OnRamps high school courses can improve UT’s graduation rates

Jennifer Ebbeler

Editor’s Note: This column is one in a series by associate classics professor Jennifer Ebbeler on the changing nature of higher education at UT-Austin and other institutions. Look for Prof. Ebbeler’s column in the Opinion section of this paper every other Wednesday.

At a select number of high schools and community colleges around Texas, venturesome students and their teachers are pioneering a bold initiative called OnRamps. Coordinated through the University of Texas at Austin’s Center for Teaching and Learning and directed by former senior educational researcher at Harvard’s School of Engineering and Applied Sciences Julie Schell, OnRamps courses offer high school students the opportunity to take dual credit UT-Austin courses with their own teachers and on their high school campus.

An OnRamps course differs from an AP or IB course in that it is designed by UT-Austin faculty, with guidance from learning specialists, and is meant to be equal to the difficulty level and content coverage of a UT campus-based course. Credit is received by completing the course with a passing grade rather than by passing an examination set by a third party. The goals of the initiative are two-fold: to help high school students meet some of their state-mandated core requirements before they arrive on campus and to acclimate high school students to the rigor and pace of college-level coursework in an effort to ease the transition between high school and college for freshmen. 

Among the more serious social and economic problems facing the state of Texas is low college completion rates. Only 25 percent of enrolled students graduate in four years and 34 percent after seven to nine years. While completion rates aren’t the only measure of college success, these numbers are shockingly low. The rates are higher for UT, where 52 percent of enrolled students graduate in four years, but increasing the four-year graduation rate to 70 percent is an important priority as the University moves forward. We know that there is a strong correlation between higher levels of initial transfer credit and faster graduation rates. 

Yet it is not just about checking off a box — after all, high school students have been doing that for generations by taking AP/IB courses or community college courses. The truly significant benefit of an OnRamps course is the access it provides to a challenging, well-designed course that helps high school students prepare for the kind — and depth — of learning they will be asked to do in college.

“All too often students report that the dual credit courses they completed in high school didn’t align well with the expectations at UT-Austin,” said Harrison Keller, vice-provost for Higher Education Policy and Research and director of the Center for Teaching and Learning. “By providing engaging, rigorous dual credit courses that are directly aligned with our expectations, working in close partnership with school districts, community colleges and other universities, we want to eliminate that expectations gap and help students transition seamlessly into subsequent courses.”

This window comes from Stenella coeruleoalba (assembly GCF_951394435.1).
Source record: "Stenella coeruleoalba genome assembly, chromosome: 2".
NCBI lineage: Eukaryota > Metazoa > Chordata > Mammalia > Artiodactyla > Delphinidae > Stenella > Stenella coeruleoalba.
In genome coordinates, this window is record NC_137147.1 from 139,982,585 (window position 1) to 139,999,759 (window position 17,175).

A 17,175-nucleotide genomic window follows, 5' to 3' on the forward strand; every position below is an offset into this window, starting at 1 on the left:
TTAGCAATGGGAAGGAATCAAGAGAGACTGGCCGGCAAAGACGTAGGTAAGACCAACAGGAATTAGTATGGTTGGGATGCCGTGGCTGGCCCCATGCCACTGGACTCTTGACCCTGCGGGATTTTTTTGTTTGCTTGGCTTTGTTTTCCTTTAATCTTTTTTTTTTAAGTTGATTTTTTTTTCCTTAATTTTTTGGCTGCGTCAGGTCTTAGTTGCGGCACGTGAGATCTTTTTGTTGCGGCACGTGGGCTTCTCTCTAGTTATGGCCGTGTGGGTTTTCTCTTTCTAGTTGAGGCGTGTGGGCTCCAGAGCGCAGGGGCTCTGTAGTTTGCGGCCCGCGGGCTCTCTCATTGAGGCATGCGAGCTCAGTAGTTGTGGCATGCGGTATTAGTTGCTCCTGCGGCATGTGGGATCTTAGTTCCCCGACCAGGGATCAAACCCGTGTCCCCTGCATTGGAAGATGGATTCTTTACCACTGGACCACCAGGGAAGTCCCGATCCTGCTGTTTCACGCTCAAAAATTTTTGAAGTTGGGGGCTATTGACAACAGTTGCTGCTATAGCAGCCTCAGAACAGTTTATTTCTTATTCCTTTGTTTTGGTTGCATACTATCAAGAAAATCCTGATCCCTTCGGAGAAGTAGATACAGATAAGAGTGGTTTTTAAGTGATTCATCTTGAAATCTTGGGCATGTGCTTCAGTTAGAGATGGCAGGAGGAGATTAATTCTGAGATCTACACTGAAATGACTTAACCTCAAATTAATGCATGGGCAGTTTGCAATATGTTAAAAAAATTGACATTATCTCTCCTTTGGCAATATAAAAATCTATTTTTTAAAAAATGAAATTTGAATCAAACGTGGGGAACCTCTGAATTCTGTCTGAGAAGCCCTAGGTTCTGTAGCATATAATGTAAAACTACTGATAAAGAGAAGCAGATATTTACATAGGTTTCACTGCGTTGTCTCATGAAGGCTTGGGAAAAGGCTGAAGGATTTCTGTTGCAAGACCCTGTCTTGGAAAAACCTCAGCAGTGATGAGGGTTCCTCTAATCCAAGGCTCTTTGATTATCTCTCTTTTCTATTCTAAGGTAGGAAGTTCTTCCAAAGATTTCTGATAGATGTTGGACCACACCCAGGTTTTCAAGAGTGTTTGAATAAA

All OnRamps courses are designed and delivered as blended courses. That is, they utilize a mix of online and in-class learning activities. There is strong evidence that a blended model supports increased student learning, but it is not without its challenges — particularly when the instructors of the course were not the primary course designers. Megan Parry, the OnRamps partnership coordinator, reports that as the initiative continues to evolve and expand, opportunities for professional development for the high school teachers who are running the courses will be critical. Teachers will need specialized and likely extensive training to run a blended classroom, which can be a significant obstacle to implementation. It will be crucial for teachers to be provided with a strong network of support from the administration of their local school districts, from OnRamps staff, and from fellow OnRamps teachers around the state. It will also be important for the teachers and students to have opportunities to provide detailed feedback on what works and does not work in the pilot versions of the courses and to have the opportunity to work with the course designers to adapt future iterations to the specific needs of their students.

Ideally, an OnRamps course will balance the autonomy of the local high school instructor with the core content and learning activities designed by teams of UT faculty. It is an initiative that has the potential to dramatically change the often rocky transition between high school and college and, in so doing, to edge up four-year and six-year graduation rates around the state of Texas. Freshmen will continue to arrive with significant numbers of transfer credit, but now those credits will truly represent UT-level coursework and prepare students to succeed in more advanced courses on the UT campus.

Ebbeler is an associate classics professor from Claremont, Calif.

Editor's Note: A previous version of this column incorrectly stated that the OnRamps program is funded through the Center for Teaching and Learning. It is funded by the state legislature.